India courts moral investors with calls for social stock exchange


According to Finance Minister Nirmala Sitharaman, this proposal could provide less expensive funding for social welfare projects.

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Indian Finance Minister Nirmala Sitharaman called for the creation of a “social scholarship”, allowing ethical investors to take stakes in social enterprises, volunteer groups and social welfare organizations.
This proposal would be a radical experiment in a country characterized by deep inequalities and rapid economic growth.
If this exchange were created, it could provide new and less costly sources of funding for social protection projects, while showing India’s independence from foreign aid to strengthen its position on social protection. World Scene.
“It is time to bring our financial markets closer to the masses and meet various social protection objectives related to inclusive growth and financial inclusion,” said Sitharaman in his inaugural speech on the budget on Friday.
Sitharaman’s plan for a social scholarship marks a new focus on corporate sustainability and social impact, said Amit Bhatia, CEO of Global Steering Group for Impact Investment. “Previously, the main goal of investors was to maximize returns,” said Bhatia. “In recent years, impact funds have multiplied and all major private equity companies have taken action.”
According to Bhatia, these “impact” assets have grown from $ 0 billion to $ 22 billion over the last two decades, and almost every major company in the S & P 500 publishes sustainability reports.
“It’s an unstoppable trend,” he said. “We have found a higher target for capital.”
According to him, a social scholarship, if created, would imply that the government creates a legal definition of “social enterprise” and that companies begin to measure the social and environmental impact of their work.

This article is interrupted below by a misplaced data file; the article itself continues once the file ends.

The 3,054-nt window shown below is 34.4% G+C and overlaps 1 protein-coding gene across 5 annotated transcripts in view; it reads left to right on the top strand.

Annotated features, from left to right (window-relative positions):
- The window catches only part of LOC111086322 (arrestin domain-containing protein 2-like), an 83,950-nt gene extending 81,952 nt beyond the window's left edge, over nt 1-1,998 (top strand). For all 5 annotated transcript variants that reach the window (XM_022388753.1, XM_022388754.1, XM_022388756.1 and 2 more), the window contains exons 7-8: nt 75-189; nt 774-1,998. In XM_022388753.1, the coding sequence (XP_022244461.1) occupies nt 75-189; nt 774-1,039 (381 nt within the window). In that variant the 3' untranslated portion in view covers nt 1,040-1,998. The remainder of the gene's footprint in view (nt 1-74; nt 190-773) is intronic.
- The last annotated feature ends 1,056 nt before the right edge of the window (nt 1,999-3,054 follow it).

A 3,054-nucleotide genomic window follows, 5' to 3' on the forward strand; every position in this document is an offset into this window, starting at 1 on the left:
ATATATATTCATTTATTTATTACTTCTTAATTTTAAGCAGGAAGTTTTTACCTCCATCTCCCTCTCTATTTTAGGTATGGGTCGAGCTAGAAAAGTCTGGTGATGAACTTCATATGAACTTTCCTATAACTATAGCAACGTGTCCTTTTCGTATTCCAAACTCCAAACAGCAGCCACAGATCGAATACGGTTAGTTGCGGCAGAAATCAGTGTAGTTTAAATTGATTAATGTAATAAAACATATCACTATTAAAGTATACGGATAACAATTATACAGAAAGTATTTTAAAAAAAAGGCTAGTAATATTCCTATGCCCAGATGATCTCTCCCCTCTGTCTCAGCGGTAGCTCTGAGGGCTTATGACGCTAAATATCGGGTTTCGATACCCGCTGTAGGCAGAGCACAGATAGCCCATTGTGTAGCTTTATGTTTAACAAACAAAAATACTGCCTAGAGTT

Exchange has another advantage: it could highlight the self-sufficiency of India in that it tries to obtain the status of superpower.
Over the last decade, successive governments in India, including Narendra Modi, have been hostile to foreign-funded NGOs. Critics view international NGOs as a neo-colonial enterprise and a way for Westerners to meddle in Indian affairs.
Between 2014 and 2018, foreign contributions to India decreased by 40%, largely because the government canceled the licenses of thousands of NGOs, according to Bain and Company’s 2019 Philanthropy Report.
“India has a very dynamic scene of social entrepreneurship,” said Subhash Chandra Garg, India’s finance secretary. “We have almost eliminated foreign aid, we are independent, we are financing our own development.”
Garg said the launch of the exchange was still in its “exploratory phase”. If created, the exchange will likely be regulated by the Securities and Exchange Board of India and allow charities to raise funds in the form of shares or trading units.
Modi’s critics suggested that the exchange could be used to increase the funds available to political organizations.

“No one I spoke to [in the Ministry of Finance] really seems to understand what they have proposed,” said Mihir Sharma, an economist at the Observer Research Foundation. “The safest thing to assume is that it has something to do with the professionalization of NGOs.” Source

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